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Re: The tragedy of the commons
- From: Amy Lewis <firstname.lastname@example.org>
- To: email@example.com
- Date: Mon, 10 Sep 2001 23:20:17 -0400
On Mon, Sep 10, 2001 at 09:49:00AM -0500, Bullard, Claude L (Len) wrote:
>"Public Assets, Private Profits: Reclaiming the
>American Commons in an Age of Market Enclosure";
>David Bollier, New American Foundation, Washington DC.
Thanks for the reference; sounds interesting.
>reading. It is hard to figure out if the WWW
>is a commons or an enclosure of the Internet.
>Did a commons exist before Bolt Beranek and
>Newman invented the Internet? Perhaps the rush
Who invented the Internet?
Early RFCs are fascinating reading. Even the *name* of these
recommendations (Request For Comments) is interesting. The motto of
the folk who were actually building the 'net (rough consensus and
running code) is strikingly within the pattern of commons building.
>to put all information on it to meet the crazy
>statements that any idea without a URL no longer
>existed was the greatest sucker response of all
>time. Is it possible that the ground is common
>but the grass is private? Who reseeds the commons?
Umm. If BB&N had actually invented, built, subsidized, underwritten,
or in fact done anything more than maintain the main routers and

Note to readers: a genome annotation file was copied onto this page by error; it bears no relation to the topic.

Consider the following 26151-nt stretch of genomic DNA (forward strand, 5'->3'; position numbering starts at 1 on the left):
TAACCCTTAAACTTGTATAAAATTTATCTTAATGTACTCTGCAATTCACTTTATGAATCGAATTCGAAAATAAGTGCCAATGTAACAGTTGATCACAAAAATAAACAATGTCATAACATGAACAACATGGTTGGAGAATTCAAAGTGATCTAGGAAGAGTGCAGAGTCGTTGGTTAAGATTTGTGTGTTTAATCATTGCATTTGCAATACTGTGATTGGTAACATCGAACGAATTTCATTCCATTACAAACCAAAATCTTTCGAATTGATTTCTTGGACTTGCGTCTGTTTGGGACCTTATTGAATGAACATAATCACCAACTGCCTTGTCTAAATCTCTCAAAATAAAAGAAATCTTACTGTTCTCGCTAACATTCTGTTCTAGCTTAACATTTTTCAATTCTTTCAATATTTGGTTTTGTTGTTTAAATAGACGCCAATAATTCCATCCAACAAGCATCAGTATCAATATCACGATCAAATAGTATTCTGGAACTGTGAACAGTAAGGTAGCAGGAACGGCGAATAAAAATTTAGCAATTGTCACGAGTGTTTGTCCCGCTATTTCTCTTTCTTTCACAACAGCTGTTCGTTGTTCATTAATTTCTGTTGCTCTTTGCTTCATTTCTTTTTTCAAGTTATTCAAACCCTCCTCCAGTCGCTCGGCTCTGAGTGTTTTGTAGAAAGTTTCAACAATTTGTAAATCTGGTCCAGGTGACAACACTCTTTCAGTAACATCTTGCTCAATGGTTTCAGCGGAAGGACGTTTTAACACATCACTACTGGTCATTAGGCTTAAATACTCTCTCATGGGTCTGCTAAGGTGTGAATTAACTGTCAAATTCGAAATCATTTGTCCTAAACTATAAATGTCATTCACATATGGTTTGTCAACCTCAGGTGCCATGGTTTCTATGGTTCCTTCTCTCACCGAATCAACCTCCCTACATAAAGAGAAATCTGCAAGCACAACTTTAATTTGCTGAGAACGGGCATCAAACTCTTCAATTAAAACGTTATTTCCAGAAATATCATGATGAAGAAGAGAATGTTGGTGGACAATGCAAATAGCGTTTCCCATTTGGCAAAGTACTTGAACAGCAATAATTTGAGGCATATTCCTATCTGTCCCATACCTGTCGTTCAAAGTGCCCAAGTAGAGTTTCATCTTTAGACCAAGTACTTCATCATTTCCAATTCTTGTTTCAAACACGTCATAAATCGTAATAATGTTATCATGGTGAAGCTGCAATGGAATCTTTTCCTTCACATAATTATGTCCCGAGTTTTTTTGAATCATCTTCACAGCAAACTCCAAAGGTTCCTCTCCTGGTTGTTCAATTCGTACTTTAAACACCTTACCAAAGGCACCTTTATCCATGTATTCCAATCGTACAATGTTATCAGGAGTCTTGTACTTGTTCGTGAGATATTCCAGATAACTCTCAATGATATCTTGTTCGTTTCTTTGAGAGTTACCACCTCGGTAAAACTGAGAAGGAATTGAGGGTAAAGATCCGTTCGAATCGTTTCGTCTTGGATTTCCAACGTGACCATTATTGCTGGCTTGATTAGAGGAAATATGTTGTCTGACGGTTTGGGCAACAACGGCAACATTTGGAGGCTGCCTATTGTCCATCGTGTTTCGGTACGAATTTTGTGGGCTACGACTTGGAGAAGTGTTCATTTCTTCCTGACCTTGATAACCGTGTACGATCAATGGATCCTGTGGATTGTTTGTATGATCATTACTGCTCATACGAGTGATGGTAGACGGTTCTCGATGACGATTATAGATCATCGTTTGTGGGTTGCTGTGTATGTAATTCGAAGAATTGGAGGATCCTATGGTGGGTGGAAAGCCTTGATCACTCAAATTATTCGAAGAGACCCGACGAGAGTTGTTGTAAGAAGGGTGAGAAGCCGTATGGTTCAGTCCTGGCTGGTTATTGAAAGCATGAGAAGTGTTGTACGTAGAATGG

provide technical input into the development of the internet, then this
would be a much more effective argument, I think. But there are a
large number of other early stakeholders with at least as strong a
claim to have "invented" the internet (ARPA/DARPA, the folks at NSF,
the various academic and commercial engineers who devoted their time to
talking about code and writing it and sharing it, the institutions that
supported those engineers ...), so I think that this argument, which I
read as "privately created then nationalized and now facing the usual
danger of decay common to nationalized property" is tendentious, at
Amelia A. Lewis firstname.lastname@example.org email@example.com
There are two major products that came out of Berkeley: LSD and BSD Unix.
We don't believe this to be a coincidence.